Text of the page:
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Community and Q&A

Airtight and ultra-insulated home feels cold all the time

Zuhl | Posted in General Questions on

My wife and I just built a 1.5-story home that is 2700 square feet down 800 up. The downstairs has a 4 ton Trane XR15 air conditioner and the upstairs has a 2 Ton XR15 air conditioner. Heat is run on propane since we don’t have natural gas in our area.

Our walls are 6″ thick and filled with cellulose. Before insulation was applied I sealed EVERY seam, crack, nook, or cranny with spray foam or caulk. I did not bother with the expense of a blower test, but it should be very tight. The attic is vented and the ceiling has about 21″ of Insulation on it. Way more than is ever used in Houston, Texas. Low-E SC windows throughout.

Anyway, for all this, it always feels freezing cold to us. At 70 degrees in the winter we have to wear a coat. We are not really comfortable until we hit about 72-73 degrees, which seems pretty high to me. In our old house, we use to keep it at 70. The odd thing is that in summer we have too cool it colder as well to be comfortable. About 75 degrees, whereas our old house we kept at 78. Of course it ran non-stop to get down to 78.

Could this very small disparity in our perceived comfortable temperature be do somehow to the tightness of the home? Convection from outside sources are all but negated. Radiation through the windows should be minimized. The only effects we should be getting is radiative heat to the walls. I measured them to be about 67 degrees when it was 30 degrees outside.

Part of me wonders if it is because the heater/AC runs so much less and therefore the air does not feel as comfortable. I knew a two stage unit would have been better, but we had to cut corners somewhere to afford this thing.

Another thing to note is that the upstairs feels warmer even at a lower temperature. We can be up there at 69-70 degrees with no problem at all in the winter. We almost NEVER run that unit since the heat from downstairs rises up there.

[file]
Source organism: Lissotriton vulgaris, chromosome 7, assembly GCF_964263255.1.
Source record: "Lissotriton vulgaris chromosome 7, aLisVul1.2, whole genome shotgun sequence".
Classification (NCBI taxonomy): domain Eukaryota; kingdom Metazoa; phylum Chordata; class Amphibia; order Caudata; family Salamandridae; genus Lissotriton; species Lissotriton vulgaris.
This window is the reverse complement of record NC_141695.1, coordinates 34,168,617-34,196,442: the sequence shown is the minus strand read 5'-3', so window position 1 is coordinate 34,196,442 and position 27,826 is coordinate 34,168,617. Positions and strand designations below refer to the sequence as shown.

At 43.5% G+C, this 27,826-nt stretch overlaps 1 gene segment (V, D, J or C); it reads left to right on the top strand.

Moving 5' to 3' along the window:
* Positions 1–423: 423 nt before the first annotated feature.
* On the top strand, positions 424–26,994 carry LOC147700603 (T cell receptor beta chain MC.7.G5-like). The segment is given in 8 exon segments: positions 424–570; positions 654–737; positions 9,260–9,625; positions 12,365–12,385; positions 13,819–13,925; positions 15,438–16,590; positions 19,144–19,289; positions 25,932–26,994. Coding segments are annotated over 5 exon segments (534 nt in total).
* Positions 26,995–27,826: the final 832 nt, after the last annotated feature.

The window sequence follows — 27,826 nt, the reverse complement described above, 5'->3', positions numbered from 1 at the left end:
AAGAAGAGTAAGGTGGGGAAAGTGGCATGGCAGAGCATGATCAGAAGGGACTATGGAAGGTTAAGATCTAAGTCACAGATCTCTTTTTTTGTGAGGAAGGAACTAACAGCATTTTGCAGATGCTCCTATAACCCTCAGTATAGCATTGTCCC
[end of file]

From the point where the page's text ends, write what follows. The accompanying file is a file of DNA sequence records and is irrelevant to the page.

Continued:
any thoughts are appreciated.

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  1. GBA Editor
    Martin Holladay | | #1

    Different people require different indoor temperatures to feel comfortable. There is no "right" indoor temperature. If you feel comfortable, then the temperature is correct.

    As we get older, we generally prefer warmer indoor temperatures than when we were younger. One thing is certain: you and your wife are both two years older than you were two years ago.

    That said, you may want to check a few things:

    Buy 6 or 7 thermometers and put therm in various places around your house. Put some of them about 12 inches above the floor, and others 5 feet above the floor. Put some of them upstairs, and some of them downstairs.

    Maybe your indoor air temperatures are exactly the same as your thermostat settings, but maybe they are different.

  2. dickrussell | | #2

    The first thing that came to mind here is that maybe the interior is humid from lack of ventilation. Presumably the house indeed is tight from all that air sealing, and the moisture produced by human occupancy builds up. Perhaps the owners feel chilled if the air at 70 is more humid than in their old house at the same 70. In summer, that six tons of AC probably is too much, and the units don't run long enough to dehumidify, forcing a lower setpoint to get the moisture out.

  3. wjrobinson | | #3

    3500sqft home with no room in the budget for a blower door test, interesting. You are trying to figure this all out yourself and you are there. We all are not. There is so much to read at this site for free. You could even join and have access to even more. Maybe you can then figure this all out.

    You didn't post as to any continuous insulation, or spray foams or where your ducts are, or if you used R 5 triple pane windows or if you are running any vent systems, or if your floor coverings are different from your previous home.

    If your home is functioning properly I would just set the temperature where you want it.

    I doubt anyone on the internet can do as much as someone visiting your home. What do your trades people that installed your HVAC and insulation have to say... ?

    IMO... if your last home was way less efficient then the nice hot heat from the registers felt nicer than a modern 96% system will and same for AC... your AC past may have been on much more blowing more cold air and moving the air around you more.... This is my bet...

  4. Zuhl | | #4